Coach Camperell Speaks

HomeCollegeSan Diego Surf

Coach Camperell Speaks

We caught up with Evan Camperell Head Women's Soccer Coach at the Lincoln University to chat about the college recruiting process from the coaches per

66 Attack Players Make UT All-Academic Team
College Cup Semifinal Preview: Stanford vs Akron

We caught up with Evan Camperell Head Women’s Soccer Coach at the Lincoln University to chat about the college recruiting process from the coaches perspective. Coach Camperell grew up in San Diego and spent time coaching with Surf Soccer Club in 2002 before moving on to coach collegiate soccer

Dike Anyiwo: What do college coaches look for in a recruit

Evan Camperell: What I look for first and foremost is a strong gpa and whether the student has scored well on SAT/ACT. At Lincoln University, a strong academic pedigree is massively important to gaining admission to the university. Communication is also key. I’ll make an attempt to see student play if the prospect keeps up with regular emails in regards to their game schedule.

DA: How do you feel the general recruiting process has changed over the last 20 years… and even the last 10 years?

EC: Well I’ve been a head intercollegiate level coach since 2003, (JUCO, NAIA, NCAA D3, & NCAA D2). Back in 2003 there wasn’t a lot of email between prospects and coaches. There was nowhere near as much video footage of players available as there is now. There are also more player profiles available today. Previously only certain clubs had public profiles but now nearly every player has their own unique individual profile. Also, new elite leagues like the ECNL help with visibility for top prospects. Lastly, there are more showcase events in general that College coaches are able to scout at.

DA: What general advice do you have for a player starting the recruiting process?

EC: Keep your grades up. These days players also need to know and understand how to market themselves well.

DA: How do College Coaches use grades to infer about a player’s work ethic, motivation, time management, and what type of student they will be in college?

EC: That’s actually a fairly subjective question. A lot depends on a schools background. Ideally all high schools across the country would be uniform in regards to their academic standards but oftentimes that is not the case. There are differences between public and private high schools. Large schools vs small schools. And also the educational support in the actual communities and the strength of school districts all factor into a student’s grades so it’s difficult to assume too much when evaluating a pool with so many variables.

DA: How difficult is it to see every player competing at a showcase?  Do college coaches typically just wander around the field looking for talented players, or do college coaches have a set schedule of players they will be watching at specific times at specific fields?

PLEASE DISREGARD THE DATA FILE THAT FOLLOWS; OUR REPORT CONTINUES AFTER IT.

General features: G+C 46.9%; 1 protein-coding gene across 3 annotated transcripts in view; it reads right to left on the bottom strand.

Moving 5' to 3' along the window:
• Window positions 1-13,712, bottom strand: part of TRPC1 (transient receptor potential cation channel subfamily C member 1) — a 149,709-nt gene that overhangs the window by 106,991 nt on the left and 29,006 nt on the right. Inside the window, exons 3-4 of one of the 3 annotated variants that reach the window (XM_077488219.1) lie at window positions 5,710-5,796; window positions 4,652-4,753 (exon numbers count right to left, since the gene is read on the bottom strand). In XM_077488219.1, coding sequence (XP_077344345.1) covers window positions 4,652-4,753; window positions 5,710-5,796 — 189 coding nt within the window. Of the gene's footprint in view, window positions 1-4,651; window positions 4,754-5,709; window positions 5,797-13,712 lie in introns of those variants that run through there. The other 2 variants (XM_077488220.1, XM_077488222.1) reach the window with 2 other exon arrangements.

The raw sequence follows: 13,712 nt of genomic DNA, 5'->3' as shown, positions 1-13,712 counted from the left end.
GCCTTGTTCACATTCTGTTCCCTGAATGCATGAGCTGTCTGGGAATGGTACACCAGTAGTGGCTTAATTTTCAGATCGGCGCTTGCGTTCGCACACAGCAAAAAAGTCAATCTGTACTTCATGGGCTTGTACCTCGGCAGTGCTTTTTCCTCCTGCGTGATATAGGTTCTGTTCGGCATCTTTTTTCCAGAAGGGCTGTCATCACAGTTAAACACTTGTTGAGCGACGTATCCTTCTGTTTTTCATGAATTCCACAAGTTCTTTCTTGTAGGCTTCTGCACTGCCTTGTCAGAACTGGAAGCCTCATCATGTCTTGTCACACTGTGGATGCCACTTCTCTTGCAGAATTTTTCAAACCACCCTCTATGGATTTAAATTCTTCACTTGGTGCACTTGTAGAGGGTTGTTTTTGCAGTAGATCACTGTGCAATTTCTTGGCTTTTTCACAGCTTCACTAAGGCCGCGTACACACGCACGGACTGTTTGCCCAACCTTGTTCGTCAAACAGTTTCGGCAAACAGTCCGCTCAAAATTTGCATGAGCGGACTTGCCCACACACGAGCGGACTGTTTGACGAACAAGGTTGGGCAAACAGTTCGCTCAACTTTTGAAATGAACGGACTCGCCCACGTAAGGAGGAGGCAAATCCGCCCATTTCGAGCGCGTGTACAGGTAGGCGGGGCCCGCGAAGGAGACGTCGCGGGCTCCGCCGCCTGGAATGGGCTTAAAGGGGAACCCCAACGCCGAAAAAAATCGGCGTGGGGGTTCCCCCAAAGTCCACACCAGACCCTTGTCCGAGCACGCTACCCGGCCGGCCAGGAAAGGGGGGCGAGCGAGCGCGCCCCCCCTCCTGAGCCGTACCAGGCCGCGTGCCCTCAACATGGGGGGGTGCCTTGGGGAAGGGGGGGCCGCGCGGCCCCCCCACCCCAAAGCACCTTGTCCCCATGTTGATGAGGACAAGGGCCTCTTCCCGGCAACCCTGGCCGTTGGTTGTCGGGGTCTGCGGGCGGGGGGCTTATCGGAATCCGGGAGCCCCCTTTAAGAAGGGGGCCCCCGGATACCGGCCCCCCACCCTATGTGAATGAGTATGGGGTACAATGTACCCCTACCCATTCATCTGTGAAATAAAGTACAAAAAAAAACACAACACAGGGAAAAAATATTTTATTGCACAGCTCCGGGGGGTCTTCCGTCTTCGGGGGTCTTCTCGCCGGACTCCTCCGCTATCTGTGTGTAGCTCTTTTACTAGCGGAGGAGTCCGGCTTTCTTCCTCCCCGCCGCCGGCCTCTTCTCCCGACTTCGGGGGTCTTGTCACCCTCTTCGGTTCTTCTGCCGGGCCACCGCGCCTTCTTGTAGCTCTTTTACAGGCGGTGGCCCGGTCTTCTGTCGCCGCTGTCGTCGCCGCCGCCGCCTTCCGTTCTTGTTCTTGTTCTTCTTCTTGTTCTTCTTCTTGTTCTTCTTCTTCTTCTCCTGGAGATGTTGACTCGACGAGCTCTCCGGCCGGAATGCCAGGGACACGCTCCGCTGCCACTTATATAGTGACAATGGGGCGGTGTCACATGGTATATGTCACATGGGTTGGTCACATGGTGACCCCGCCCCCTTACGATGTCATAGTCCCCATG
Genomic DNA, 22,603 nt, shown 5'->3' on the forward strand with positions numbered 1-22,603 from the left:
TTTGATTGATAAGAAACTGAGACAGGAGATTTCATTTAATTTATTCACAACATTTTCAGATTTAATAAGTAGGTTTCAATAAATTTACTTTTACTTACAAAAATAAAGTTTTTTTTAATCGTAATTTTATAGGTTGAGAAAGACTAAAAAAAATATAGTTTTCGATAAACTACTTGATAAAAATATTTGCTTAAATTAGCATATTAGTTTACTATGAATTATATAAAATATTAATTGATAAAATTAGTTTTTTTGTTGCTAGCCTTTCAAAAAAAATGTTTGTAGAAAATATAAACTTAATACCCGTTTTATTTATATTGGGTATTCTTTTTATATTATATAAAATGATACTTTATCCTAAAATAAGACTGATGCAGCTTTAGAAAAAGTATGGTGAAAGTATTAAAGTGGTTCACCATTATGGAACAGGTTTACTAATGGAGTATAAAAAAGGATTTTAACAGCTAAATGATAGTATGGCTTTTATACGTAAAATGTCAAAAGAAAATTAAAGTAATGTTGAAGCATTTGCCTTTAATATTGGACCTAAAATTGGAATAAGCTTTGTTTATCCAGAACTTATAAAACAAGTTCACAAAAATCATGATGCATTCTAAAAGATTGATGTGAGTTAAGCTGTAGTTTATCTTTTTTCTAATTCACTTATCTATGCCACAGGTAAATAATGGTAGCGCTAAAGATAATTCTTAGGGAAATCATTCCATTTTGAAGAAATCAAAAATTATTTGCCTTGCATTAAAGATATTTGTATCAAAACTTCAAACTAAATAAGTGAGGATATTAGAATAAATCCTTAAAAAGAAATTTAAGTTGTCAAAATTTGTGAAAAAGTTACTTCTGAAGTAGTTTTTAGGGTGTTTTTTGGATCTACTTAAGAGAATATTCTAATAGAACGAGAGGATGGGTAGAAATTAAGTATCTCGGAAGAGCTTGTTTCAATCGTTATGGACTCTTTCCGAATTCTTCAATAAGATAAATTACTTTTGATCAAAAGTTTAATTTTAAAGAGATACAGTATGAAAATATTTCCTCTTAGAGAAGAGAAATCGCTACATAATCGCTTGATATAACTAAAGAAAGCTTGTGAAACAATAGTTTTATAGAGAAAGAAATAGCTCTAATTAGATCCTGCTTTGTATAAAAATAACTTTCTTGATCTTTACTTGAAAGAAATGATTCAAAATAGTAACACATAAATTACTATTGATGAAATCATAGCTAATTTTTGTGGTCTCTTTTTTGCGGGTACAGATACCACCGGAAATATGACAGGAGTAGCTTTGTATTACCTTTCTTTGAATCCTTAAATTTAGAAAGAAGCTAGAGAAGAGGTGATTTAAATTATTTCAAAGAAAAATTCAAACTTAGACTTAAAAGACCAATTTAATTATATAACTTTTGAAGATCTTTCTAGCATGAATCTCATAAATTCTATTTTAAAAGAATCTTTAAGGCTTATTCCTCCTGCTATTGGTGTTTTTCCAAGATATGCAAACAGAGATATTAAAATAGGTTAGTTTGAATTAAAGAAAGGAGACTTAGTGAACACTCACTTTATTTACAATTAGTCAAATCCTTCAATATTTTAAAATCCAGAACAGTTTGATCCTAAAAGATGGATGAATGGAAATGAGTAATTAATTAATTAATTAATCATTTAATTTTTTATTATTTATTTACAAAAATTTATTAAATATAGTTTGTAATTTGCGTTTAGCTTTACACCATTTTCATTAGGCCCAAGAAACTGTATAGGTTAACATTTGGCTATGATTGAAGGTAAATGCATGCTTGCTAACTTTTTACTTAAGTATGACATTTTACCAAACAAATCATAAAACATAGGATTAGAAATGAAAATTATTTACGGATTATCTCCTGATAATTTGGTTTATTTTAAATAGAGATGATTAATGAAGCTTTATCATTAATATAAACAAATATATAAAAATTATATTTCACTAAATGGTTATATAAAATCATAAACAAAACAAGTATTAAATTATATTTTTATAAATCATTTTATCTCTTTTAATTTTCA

EC: It is impossible to see every player at any given showcase. I try to see kids who have invited me out to see them play. I tend to attend showcases to look at specific players. I don’t just wander around. I typically set a schedule to view specific games based on the communication I’ve had with my targets. But maybe I’m watching a particular player play, and there are 21 other players on the field during any given game, plus subs, so I always keep my eyes open for top talent.

DA: What advice would you give players in communicating with coaches given the NCAA timelines?

EC: Advice is somewhat case by case. The sooner contact is made the better. An institution like mine is able to “stack” scholarships. A student may be eligible for an academic scholarship and depending on my resources I can add an athletic scholarship on top of the academic. There are deadlines though. Late applicants may jeopardize opportunity to optimize overall financial packages.

DA: What do you think the biggest mistake players make in researching schools to play at?

EC: The mentality that they only want to attend a D1 school. I advise that students tour the campus, view a training session, view a game, and keep an open mind. What is their overall goal? In most cases it is to play soccer in college while gaining the education that will support them for the rest of their adult lives.

DA: After a player has gone through the process, what sorts of things should players take into account in how they go about deciding which school is the right fit?

EC: I think it is important to have a clear picture of what their time at an institution will look like. What are the dorms like? What is the cafeteria set up? Are there extra-curriculars that a student would be interested in pursuing during their college career? The major desired by the student is also very important too. Some D1 programs seek to influence majors but I believe college is preparation to enter the workforce for a long time.


More to come soon in Part II of our interview with Coach Camperell!